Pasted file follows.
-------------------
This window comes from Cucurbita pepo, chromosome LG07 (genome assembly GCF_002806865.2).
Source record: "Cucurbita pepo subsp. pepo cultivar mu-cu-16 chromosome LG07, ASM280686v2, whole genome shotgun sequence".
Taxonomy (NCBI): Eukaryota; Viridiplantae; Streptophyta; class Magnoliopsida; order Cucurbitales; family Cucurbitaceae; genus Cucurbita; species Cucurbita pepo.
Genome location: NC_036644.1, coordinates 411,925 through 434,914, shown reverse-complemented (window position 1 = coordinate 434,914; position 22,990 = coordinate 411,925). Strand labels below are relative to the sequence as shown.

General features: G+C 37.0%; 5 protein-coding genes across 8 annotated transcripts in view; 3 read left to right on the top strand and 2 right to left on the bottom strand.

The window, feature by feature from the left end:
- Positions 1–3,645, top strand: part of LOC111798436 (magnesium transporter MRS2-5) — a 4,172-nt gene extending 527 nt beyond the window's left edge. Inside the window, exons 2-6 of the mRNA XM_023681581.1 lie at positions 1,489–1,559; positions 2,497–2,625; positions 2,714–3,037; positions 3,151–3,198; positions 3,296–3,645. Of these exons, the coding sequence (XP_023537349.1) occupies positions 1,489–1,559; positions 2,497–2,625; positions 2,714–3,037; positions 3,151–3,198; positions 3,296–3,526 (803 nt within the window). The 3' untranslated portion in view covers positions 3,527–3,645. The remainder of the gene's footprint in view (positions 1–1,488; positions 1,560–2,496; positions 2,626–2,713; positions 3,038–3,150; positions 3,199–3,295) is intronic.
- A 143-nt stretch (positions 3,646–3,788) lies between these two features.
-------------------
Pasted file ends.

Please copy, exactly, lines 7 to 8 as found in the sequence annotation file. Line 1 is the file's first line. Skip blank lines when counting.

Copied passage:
- Positions 1–3,645, top strand: part of LOC111798436 (magnesium transporter MRS2-5) — a 4,172-nt gene extending 527 nt beyond the window's left edge. Inside the window, exons 2-6 of the mRNA XM_023681581.1 lie at positions 1,489–1,559; positions 2,497–2,625; positions 2,714–3,037; positions 3,151–3,198; positions 3,296–3,645. Of these exons, the coding sequence (XP_023537349.1) occupies positions 1,489–1,559; positions 2,497–2,625; positions 2,714–3,037; positions 3,151–3,198; positions 3,296–3,526 (803 nt within the window). The 3' untranslated portion in view covers positions 3,527–3,645. The remainder of the gene's footprint in view (positions 1–1,488; positions 1,560–2,496; positions 2,626–2,713; positions 3,038–3,150; positions 3,199–3,295) is intronic.
- A 143-nt stretch (positions 3,646–3,788) lies between these two features.